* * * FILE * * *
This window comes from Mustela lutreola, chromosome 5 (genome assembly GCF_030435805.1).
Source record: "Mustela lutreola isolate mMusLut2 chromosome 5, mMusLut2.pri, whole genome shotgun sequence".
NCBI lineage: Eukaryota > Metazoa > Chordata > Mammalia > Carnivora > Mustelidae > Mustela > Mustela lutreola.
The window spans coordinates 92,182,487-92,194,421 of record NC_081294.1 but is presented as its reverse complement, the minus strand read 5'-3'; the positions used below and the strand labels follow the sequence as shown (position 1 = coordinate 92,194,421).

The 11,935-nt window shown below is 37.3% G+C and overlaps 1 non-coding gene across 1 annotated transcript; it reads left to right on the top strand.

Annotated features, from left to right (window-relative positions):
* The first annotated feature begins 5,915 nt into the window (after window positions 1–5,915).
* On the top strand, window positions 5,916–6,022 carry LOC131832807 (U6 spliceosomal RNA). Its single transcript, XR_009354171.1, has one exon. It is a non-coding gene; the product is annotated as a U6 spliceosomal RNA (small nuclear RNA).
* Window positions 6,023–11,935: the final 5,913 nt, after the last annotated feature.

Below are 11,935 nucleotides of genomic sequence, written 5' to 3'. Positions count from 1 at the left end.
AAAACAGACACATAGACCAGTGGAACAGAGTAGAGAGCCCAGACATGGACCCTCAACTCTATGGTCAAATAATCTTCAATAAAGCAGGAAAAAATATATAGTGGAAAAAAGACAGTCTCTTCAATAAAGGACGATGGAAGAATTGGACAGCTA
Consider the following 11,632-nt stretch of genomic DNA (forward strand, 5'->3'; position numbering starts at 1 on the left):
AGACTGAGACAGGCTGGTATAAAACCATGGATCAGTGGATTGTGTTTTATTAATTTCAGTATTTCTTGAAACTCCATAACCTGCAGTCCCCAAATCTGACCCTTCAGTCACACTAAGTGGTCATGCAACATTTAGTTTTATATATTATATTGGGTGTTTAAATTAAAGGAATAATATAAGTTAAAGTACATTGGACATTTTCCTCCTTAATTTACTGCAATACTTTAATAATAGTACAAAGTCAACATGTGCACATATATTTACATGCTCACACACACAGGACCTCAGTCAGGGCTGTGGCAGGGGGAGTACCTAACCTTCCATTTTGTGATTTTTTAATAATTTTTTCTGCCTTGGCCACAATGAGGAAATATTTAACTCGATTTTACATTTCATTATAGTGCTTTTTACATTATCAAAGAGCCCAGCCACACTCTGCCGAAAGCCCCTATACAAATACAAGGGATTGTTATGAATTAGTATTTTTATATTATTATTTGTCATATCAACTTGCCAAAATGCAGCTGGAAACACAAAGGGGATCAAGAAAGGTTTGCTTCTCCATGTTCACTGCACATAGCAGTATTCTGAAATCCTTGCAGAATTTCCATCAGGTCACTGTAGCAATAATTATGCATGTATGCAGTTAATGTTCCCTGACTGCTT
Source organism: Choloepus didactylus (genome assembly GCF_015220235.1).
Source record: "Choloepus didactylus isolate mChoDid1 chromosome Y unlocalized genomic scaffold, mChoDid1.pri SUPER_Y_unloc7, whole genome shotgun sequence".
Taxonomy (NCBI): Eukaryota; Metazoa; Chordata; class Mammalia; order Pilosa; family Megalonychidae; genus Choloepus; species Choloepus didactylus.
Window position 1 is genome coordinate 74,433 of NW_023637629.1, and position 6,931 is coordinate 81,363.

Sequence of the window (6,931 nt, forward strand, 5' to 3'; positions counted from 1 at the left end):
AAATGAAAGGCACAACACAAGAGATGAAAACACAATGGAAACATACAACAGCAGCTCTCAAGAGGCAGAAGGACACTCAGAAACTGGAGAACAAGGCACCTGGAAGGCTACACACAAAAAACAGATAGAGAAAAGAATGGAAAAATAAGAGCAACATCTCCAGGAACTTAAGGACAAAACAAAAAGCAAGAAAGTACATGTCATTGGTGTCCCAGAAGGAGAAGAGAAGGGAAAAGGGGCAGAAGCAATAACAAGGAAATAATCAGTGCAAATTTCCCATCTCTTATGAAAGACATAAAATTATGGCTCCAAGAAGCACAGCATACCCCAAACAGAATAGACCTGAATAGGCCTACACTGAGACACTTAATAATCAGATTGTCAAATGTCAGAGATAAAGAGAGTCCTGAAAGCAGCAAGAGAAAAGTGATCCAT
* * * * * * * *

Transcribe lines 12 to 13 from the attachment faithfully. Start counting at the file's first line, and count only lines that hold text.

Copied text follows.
Consider the following 11,632-nt stretch of genomic DNA (forward strand, 5'->3'; position numbering starts at 1 on the left):
AGACTGAGACAGGCTGGTATAAAACCATGGATCAGTGGATTGTGTTTTATTAATTTCAGTATTTCTTGAAACTCCATAACCTGCAGTCCCCAAATCTGACCCTTCAGTCACACTAAGTGGTCATGCAACATTTAGTTTTATATATTATATTGGGTGTTTAAATTAAAGGAATAATATAAGTTAAAGTACATTGGACATTTTCCTCCTTAATTTACTGCAATACTTTAATAATAGTACAAAGTCAACATGTGCACATATATTTACATGCTCACACACACAGGACCTCAGTCAGGGCTGTGGCAGGGGGAGTACCTAACCTTCCATTTTGTGATTTTTTAATAATTTTTTCTGCCTTGGCCACAATGAGGAAATATTTAACTCGATTTTACATTTCATTATAGTGCTTTTTACATTATCAAAGAGCCCAGCCACACTCTGCCGAAAGCCCCTATACAAATACAAGGGATTGTTATGAATTAGTATTTTTATATTATTATTTGTCATATCAACTTGCCAAAATGCAGCTGGAAACACAAAGGGGATCAAGAAAGGTTTGCTTCTCCATGTTCACTGCACATAGCAGTATTCTGAAATCCTTGCAGAATTTCCATCAGGTCACTGTAGCAATAATTATGCATGTATGCAGTTAATGTTCCCTGACTGCTT